(Henry Holt and Company, 2009)
Invisible, the latest novel from Brooklyn’s prolific Paul Auster, is deftly plotted and compulsively readable. Various plot elements are the stuff of soap operas—tragic accidents, dying men harboring terrible secrets, spies, love triangles, betrayal, incest, murder, deceit, and ungovernable lust—but they are so seamlessly woven together they escape feeling overdone or contrived. Invisible is a rare treat for readers: an impressively structured piece of literature as gripping as a lowbrow thriller.
The book’s first section is told from the perspective of Adam Walker, an ambitious young student at Columbia. Adam’s sections of the novel turn out to be sections of a manuscript he sent, decades later, to an old college friend turned successful novelist by the name of James Freeman, who narrates the experience of receiving the manuscript and tracking down several of its principles. The story’s final section is revealed to the reader through the diary of Cecile Juin, a French woman who fell in love with Adam as a girl. These constantly shifting perspectives both obfuscate and illuminate the novel’s central concerns. Invisible is rich in dramatic irony, and reading it is like trying to spot a diamond ring on a running woman: flashes of light beam out at you irregularly in sudden bright spurts, but sometimes you see only a tiny pinprick of light, and sometimes nothing at all.
Auster packs his themes densely, but his novel is crafted to contain them. Literary questions of approach, technique, and how to tell a story explicitly dominate the narrative. In a letter to Walker on the subject of writer’s block, Freeman writes, “My approach had been wrong, I realized. By writing about myself in the first person, I had smothered myself and made myself invisible, had made it impossible for me to find the thing I was looking for.” This is relevant to the novel’s plot, but it’s also a tongue-in-cheek writing lesson. Freeman argues (and presumably Auster believes) that writers must approach their subject on a slant, that straight, traditional writing renders the author, his protagonist, and his subject invisible. A clear picture slides gradually into view only when a writer approaches his subject from multiple angles, as Auster himself so expertly does.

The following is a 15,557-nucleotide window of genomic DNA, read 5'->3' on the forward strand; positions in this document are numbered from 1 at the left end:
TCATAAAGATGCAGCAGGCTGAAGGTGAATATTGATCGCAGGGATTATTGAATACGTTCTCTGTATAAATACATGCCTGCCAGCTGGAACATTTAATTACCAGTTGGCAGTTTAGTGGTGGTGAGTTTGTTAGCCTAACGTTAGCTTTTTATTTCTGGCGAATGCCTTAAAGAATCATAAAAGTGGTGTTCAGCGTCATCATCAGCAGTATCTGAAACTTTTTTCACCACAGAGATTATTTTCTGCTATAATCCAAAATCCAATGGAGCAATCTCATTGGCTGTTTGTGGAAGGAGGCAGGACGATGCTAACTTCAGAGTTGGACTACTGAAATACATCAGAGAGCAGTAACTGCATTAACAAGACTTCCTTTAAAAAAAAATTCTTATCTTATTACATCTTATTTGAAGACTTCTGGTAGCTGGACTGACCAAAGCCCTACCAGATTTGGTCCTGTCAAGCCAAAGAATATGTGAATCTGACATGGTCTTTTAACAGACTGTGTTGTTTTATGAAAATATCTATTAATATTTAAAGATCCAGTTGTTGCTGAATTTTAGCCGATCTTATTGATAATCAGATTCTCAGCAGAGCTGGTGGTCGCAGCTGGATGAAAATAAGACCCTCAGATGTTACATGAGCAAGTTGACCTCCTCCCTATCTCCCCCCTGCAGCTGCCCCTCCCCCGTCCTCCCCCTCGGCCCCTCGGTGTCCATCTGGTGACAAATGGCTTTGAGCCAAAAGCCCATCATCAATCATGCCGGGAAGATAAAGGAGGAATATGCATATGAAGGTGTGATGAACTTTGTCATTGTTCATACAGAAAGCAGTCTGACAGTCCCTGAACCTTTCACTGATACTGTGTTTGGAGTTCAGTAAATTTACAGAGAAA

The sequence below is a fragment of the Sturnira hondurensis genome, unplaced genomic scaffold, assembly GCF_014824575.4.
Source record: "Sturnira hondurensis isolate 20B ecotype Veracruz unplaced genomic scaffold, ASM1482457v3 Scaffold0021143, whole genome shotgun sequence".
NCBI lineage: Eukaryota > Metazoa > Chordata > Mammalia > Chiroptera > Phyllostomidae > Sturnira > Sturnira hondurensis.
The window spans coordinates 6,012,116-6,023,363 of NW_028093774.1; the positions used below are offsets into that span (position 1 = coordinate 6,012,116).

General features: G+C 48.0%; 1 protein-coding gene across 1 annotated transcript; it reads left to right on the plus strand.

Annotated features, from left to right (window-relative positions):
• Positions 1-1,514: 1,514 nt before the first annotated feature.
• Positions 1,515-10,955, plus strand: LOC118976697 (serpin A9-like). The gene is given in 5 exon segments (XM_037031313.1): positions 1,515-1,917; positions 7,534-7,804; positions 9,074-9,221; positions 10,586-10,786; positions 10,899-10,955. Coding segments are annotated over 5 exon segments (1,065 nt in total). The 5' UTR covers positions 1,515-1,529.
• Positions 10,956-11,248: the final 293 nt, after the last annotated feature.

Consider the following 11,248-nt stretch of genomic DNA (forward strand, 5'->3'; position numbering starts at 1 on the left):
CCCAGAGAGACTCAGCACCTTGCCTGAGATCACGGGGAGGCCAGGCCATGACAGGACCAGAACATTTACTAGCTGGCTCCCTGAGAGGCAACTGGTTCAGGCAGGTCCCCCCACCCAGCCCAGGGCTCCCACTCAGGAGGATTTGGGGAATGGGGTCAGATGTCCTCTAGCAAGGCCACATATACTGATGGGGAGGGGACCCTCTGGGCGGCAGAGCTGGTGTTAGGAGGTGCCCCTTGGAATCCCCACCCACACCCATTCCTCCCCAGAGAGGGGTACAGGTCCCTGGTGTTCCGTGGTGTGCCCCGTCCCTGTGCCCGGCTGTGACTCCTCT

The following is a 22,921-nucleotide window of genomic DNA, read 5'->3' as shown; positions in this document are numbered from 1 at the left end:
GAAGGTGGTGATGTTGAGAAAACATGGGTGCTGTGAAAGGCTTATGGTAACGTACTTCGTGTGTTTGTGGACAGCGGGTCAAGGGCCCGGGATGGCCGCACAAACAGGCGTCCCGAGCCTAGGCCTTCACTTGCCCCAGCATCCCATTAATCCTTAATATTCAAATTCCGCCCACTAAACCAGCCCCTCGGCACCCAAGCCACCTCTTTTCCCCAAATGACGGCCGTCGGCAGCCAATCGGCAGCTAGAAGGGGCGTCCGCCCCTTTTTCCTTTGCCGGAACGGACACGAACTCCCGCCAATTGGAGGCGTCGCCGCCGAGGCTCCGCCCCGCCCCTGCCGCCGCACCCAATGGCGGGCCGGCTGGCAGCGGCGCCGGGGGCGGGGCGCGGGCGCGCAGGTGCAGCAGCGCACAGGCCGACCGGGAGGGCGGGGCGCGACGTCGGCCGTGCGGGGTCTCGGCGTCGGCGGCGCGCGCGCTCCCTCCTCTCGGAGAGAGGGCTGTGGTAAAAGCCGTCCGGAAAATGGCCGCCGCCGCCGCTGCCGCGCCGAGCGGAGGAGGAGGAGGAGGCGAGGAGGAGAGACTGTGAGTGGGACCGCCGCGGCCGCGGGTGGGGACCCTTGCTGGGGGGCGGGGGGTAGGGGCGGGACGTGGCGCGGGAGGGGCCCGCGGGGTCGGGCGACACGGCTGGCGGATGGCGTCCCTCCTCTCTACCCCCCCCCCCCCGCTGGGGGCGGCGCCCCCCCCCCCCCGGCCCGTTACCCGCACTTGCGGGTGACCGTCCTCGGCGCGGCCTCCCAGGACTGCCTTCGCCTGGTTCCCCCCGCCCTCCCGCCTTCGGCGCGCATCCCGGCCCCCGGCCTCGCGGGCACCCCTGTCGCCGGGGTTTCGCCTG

Human questions of responsibility, guilt, innocence, betrayal, aging, death, and running out of time inform the narrative and keep the story itself compelling: “The familiarity of her tone lulled me into a kind of drowsy openness . . . I made a terrible blunder. I told her the truth when I should have lied.” While he asks his readers to grapple with more than a few moral and literary quandaries, Auster does not take on more than he can effectively handle in this novel. Invisible is literarily complex yet admirably spare and economical—its author’s linguistic and emotional restraint and his serious literary concerns save it from overwrought silliness and mere titillation.